We’d all probably prefer is the outcome of a poor performance talk was simply that expectations weren’t clear and some clarification solved everything. But even if our conversation doesn’t go that way, we can still use the opportunity to make sure that role expectations make sense. You might trying asking the employee to describe expectations in their own words and include the largest roadblocks in their opinion for a person in their position to accomplishing them. Although performance is still the main topic even if we find expectations need some adjustments, getting on common ground with what is being requested of employees is the first step to improvement.
Although results are our yardstick via which we may measure our results, it’s important to address how much effort and the intent of the work employees with poor performance output. This can help us discover root cause of their issues. If we find that high effort and good attitude is there but results aren’t being met we can acknowledge their hard work and discuss coaching and strategies to work smarter, not harder. If both effort and performance are low, we delve further into the reasons for this during the talk.
There are many possible solutions to fix poor performance and they don’t always included simply “working harder” or putting in more effort. Training and upsklling, reassigning and or reviewing job roles, providing additional resources, assistance with setting aspirational goals, giving more frequent feedback, development or performance improvement plans - all of these are just some of the possible solutions. Use the meeting to ascertain the root of the problem and then suggest appropriate solutions based on what you learn.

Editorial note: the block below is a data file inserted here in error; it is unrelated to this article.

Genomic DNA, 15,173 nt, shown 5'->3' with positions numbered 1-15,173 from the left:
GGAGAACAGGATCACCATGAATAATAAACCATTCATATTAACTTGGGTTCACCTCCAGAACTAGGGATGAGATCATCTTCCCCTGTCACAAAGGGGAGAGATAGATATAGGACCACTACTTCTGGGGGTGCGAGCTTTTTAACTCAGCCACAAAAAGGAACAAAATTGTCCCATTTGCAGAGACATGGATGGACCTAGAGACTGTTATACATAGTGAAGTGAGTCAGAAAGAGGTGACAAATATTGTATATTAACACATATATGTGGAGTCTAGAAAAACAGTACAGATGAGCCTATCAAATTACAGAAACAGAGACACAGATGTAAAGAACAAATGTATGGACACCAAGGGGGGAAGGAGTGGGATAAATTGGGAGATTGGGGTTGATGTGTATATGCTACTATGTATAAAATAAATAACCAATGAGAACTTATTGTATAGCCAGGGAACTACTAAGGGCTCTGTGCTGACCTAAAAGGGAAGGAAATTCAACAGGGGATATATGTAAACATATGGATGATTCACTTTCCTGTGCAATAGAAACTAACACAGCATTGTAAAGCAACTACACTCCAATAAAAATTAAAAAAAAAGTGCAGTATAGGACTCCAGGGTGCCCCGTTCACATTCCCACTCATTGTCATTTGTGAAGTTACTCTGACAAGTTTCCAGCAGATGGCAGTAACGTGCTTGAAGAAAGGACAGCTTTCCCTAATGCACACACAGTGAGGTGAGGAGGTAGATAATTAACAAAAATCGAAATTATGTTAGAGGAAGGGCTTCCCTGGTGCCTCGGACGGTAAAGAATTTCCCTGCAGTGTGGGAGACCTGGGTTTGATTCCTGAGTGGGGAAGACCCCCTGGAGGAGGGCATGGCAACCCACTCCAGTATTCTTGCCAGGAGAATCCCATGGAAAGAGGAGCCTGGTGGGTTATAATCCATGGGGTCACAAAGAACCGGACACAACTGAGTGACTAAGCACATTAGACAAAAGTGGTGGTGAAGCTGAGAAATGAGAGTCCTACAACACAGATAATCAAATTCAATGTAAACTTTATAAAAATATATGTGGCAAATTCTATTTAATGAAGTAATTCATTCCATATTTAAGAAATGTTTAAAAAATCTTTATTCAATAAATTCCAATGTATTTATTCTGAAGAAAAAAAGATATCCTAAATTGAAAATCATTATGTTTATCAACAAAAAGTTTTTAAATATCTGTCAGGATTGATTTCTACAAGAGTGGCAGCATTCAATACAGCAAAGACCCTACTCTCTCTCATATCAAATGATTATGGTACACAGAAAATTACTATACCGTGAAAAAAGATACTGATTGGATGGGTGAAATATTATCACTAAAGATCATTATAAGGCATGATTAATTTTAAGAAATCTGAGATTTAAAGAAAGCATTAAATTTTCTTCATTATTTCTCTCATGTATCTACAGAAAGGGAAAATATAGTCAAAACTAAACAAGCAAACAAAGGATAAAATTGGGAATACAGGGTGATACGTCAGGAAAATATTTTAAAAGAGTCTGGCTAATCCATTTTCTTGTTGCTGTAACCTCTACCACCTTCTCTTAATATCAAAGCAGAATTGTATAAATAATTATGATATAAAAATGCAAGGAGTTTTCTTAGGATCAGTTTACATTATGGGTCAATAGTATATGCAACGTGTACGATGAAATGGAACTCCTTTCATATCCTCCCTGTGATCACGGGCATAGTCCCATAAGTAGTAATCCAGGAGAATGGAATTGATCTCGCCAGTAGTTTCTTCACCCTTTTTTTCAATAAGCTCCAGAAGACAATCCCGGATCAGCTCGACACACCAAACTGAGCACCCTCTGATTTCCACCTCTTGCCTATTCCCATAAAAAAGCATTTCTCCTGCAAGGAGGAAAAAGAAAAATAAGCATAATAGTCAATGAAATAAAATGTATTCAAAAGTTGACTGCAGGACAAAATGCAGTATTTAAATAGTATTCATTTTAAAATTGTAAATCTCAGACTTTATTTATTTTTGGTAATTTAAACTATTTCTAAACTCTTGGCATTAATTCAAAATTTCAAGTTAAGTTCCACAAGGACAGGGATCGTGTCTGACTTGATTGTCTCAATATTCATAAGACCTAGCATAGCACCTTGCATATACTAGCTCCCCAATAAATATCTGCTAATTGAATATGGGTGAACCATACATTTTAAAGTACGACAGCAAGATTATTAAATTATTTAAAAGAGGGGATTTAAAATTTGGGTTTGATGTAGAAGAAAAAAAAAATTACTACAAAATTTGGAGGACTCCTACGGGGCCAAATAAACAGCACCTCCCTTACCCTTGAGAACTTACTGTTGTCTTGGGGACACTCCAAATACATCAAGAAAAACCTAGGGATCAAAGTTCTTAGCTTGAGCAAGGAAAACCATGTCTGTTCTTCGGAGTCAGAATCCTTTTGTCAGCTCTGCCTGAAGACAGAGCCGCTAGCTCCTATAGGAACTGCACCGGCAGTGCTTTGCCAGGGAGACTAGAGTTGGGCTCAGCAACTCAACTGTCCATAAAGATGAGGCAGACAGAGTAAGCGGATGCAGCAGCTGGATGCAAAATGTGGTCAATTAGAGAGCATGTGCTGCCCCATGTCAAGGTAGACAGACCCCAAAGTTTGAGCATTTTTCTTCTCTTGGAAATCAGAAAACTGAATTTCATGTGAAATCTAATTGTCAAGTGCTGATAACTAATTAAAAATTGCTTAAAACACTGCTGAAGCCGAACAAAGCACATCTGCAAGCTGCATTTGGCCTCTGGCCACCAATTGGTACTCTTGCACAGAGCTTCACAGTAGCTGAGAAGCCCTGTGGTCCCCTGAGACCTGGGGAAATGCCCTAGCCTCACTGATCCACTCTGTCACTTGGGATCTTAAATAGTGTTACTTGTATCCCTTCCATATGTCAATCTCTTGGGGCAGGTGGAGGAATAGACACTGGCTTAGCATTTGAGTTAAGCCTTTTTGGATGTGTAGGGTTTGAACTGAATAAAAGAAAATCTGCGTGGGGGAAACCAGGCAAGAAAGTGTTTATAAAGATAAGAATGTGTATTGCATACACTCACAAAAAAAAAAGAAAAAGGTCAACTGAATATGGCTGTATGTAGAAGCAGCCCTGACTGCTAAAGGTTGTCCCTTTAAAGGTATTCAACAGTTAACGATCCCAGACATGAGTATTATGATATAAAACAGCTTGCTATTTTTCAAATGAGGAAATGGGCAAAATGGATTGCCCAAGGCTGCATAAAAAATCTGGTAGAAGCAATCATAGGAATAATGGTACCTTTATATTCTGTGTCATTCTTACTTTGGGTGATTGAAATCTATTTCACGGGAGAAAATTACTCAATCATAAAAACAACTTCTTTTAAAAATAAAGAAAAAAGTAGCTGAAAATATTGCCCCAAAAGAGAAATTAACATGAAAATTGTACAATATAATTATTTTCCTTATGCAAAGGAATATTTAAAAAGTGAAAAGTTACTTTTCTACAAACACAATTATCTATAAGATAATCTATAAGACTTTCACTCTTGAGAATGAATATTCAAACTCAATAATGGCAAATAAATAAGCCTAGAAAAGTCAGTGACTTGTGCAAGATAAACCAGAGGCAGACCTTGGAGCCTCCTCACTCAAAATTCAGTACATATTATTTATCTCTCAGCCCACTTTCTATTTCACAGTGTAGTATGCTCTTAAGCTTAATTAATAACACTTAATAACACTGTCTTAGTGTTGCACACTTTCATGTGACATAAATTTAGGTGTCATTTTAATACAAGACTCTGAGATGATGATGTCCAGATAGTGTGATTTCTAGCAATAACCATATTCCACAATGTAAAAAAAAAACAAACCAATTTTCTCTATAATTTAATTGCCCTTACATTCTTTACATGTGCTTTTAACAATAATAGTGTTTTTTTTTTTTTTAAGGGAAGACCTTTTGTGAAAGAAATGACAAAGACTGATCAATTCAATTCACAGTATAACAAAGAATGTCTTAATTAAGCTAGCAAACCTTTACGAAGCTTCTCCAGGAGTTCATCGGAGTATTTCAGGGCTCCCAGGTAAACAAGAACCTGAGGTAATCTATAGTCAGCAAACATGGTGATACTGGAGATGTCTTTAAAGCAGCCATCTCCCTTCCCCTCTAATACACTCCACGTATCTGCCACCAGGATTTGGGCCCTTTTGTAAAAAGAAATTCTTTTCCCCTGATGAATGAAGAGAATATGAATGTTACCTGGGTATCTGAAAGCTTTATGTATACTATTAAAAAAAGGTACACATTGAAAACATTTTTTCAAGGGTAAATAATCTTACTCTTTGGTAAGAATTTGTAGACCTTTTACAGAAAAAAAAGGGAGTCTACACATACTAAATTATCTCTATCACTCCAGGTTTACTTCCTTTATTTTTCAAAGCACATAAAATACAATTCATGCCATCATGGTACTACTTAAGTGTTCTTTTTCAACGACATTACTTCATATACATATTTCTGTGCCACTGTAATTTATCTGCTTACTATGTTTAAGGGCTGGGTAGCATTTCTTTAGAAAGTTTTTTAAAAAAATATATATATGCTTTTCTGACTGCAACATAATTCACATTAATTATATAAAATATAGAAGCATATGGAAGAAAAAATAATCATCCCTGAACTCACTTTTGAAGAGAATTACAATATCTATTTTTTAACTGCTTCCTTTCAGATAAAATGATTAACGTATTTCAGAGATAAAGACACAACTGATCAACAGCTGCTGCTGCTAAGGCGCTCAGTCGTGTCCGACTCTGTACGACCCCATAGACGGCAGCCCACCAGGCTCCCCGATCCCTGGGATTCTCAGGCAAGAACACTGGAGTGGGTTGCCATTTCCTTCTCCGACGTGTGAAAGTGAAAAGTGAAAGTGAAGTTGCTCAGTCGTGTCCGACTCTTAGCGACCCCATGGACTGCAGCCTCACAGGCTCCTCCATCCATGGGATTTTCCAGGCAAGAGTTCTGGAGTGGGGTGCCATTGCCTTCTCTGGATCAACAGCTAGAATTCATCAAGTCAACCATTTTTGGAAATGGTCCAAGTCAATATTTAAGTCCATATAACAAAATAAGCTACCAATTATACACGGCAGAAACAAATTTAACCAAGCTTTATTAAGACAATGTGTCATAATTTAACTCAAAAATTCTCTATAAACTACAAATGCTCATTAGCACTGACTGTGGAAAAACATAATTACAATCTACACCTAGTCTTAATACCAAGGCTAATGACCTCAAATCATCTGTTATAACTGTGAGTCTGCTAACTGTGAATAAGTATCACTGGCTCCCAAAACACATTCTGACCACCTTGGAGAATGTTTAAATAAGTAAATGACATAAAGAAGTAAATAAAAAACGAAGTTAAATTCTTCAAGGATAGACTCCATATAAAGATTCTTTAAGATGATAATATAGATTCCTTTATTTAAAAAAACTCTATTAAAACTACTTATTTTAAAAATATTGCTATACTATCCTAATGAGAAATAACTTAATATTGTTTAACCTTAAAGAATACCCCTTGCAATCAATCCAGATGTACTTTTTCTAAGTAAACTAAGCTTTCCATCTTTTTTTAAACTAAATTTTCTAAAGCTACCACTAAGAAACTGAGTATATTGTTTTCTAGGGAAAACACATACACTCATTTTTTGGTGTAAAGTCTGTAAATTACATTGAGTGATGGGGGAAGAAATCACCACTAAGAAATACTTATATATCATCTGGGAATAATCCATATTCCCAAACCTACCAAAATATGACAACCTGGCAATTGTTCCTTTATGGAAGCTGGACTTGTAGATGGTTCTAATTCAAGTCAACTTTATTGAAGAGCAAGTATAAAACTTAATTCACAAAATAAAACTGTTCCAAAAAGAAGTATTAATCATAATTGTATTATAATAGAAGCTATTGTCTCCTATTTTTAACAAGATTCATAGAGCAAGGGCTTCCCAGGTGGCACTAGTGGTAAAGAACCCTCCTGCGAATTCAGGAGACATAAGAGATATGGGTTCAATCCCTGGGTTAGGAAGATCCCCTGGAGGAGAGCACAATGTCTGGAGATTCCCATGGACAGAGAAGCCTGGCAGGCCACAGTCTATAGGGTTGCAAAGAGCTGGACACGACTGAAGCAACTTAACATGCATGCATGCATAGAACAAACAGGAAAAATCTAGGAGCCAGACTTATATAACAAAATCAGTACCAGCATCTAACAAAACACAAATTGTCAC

It may go without saying, but a respectful, professional approach is a requirement for any poor performance conversation. Not doing so can lead to resentment, and possibly even legal issues. It’s important to be able to separate the performance problems from the individual. We can be pointed and targeted about the impact of poor performance on the team and organization, but must ensure the conversation does not steer into personal attacks or insults.
It’s unlikely that we would be have a conversation about improving performance and not about termination unless our purpose was to remedy the situation and retain the employee. That means that, on some level, we see the potential for the employee to rebound from their current performance and meet expectations in the future. If that’s truly the case, it’s important to find a way to express this in our conversation - that they are valued and capable, but need to make some adjustments. It’s helpful to review and incorporate any positive feedback or performance targets they may have in preparation.
Ultimately, having the “talk” is never the easiest or most pleasant conversation we can have with an employee. But viewing the process as an opportunity for growth - for the employee and ourselves - can help us craft a dialogue that truly identifies root cause, finds solutions, and sets us up to do our best work.